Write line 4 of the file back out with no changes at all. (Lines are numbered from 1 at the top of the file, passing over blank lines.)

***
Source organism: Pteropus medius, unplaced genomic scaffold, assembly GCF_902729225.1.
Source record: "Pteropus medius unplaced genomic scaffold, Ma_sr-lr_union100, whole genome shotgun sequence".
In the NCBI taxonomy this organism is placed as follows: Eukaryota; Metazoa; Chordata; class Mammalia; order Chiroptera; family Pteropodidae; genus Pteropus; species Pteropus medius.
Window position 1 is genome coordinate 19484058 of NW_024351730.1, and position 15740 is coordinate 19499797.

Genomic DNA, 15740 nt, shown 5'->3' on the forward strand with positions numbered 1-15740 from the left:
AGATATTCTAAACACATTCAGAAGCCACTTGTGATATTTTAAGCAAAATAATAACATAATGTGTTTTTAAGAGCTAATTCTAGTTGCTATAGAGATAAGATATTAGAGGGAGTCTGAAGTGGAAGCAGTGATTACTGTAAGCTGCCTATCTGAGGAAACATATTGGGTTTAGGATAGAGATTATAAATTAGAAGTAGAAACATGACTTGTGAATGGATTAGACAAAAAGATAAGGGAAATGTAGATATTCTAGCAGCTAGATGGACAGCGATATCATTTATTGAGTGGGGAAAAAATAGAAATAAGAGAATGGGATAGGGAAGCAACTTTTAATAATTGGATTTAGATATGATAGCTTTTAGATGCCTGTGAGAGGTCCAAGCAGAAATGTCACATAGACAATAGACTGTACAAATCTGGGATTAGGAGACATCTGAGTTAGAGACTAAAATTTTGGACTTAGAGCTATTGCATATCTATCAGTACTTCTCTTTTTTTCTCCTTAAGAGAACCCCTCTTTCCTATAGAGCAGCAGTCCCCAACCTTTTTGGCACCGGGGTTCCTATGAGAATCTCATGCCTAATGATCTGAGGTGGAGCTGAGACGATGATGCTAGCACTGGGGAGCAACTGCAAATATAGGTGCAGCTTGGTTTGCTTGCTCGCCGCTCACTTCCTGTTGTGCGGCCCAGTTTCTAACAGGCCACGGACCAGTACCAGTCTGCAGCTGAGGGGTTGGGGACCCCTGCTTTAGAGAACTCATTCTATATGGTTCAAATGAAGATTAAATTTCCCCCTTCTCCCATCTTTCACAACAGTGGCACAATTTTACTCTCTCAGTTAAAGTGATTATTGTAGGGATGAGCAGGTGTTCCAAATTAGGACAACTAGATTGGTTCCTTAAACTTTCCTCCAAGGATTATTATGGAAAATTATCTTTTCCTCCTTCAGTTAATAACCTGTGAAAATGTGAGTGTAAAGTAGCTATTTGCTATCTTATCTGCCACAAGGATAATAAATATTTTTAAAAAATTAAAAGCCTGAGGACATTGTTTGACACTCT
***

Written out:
Window position 1 is genome coordinate 19484058 of NW_024351730.1, and position 15740 is coordinate 19499797.